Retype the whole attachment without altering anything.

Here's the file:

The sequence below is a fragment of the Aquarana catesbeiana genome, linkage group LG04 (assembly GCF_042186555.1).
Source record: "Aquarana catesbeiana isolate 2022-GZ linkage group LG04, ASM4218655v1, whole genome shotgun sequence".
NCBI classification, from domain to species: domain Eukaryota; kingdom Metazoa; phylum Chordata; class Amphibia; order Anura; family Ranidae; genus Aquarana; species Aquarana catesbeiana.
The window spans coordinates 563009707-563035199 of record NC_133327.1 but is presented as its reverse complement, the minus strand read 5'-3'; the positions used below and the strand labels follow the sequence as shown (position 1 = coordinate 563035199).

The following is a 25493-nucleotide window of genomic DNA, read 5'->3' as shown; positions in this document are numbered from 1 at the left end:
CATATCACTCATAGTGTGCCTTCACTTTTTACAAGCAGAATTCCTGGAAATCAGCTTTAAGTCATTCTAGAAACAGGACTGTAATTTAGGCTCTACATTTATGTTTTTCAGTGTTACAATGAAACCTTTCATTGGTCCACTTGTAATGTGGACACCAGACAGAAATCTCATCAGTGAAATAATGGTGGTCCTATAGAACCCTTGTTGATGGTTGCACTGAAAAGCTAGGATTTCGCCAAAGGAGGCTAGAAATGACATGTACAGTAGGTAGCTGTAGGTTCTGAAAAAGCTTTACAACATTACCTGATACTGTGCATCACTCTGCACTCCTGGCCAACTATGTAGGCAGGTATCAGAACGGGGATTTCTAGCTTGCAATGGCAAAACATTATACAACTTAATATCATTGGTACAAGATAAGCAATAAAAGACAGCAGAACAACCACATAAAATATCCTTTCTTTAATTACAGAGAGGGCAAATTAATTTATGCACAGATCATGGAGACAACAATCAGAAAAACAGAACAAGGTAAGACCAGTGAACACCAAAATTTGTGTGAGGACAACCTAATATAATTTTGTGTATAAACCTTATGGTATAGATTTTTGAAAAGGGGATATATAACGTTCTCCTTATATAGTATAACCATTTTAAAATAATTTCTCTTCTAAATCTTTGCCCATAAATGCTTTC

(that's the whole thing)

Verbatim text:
The sequence below is a fragment of the Aquarana catesbeiana genome, linkage group LG04 (assembly GCF_042186555.1).
Source record: "Aquarana catesbeiana isolate 2022-GZ linkage group LG04, ASM4218655v1, whole genome shotgun sequence".
NCBI classification, from domain to species: domain Eukaryota; kingdom Metazoa; phylum Chordata; class Amphibia; order Anura; family Ranidae; genus Aquarana; species Aquarana catesbeiana.
The window spans coordinates 563009707-563035199 of record NC_133327.1 but is presented as its reverse complement, the minus strand read 5'-3'; the positions used below and the strand labels follow the sequence as shown (position 1 = coordinate 563035199).

The following is a 25493-nucleotide window of genomic DNA, read 5'->3' as shown; positions in this document are numbered from 1 at the left end:
CATATCACTCATAGTGTGCCTTCACTTTTTACAAGCAGAATTCCTGGAAATCAGCTTTAAGTCATTCTAGAAACAGGACTGTAATTTAGGCTCTACATTTATGTTTTTCAGTGTTACAATGAAACCTTTCATTGGTCCACTTGTAATGTGGACACCAGACAGAAATCTCATCAGTGAAATAATGGTGGTCCTATAGAACCCTTGTTGATGGTTGCACTGAAAAGCTAGGATTTCGCCAAAGGAGGCTAGAAATGACATGTACAGTAGGTAGCTGTAGGTTCTGAAAAAGCTTTACAACATTACCTGATACTGTGCATCACTCTGCACTCCTGGCCAACTATGTAGGCAGGTATCAGAACGGGGATTTCTAGCTTGCAATGGCAAAACATTATACAACTTAATATCATTGGTACAAGATAAGCAATAAAAGACAGCAGAACAACCACATAAAATATCCTTTCTTTAATTACAGAGAGGGCAAATTAATTTATGCACAGATCATGGAGACAACAATCAGAAAAACAGAACAAGGTAAGACCAGTGAACACCAAAATTTGTGTGAGGACAACCTAATATAATTTTGTGTATAAACCTTATGGTATAGATTTTTGAAAAGGGGATATATAACGTTCTCCTTATATAGTATAACCATTTTAAAATAATTTCTCTTCTAAATCTTTGCCCATAAATGCTTTC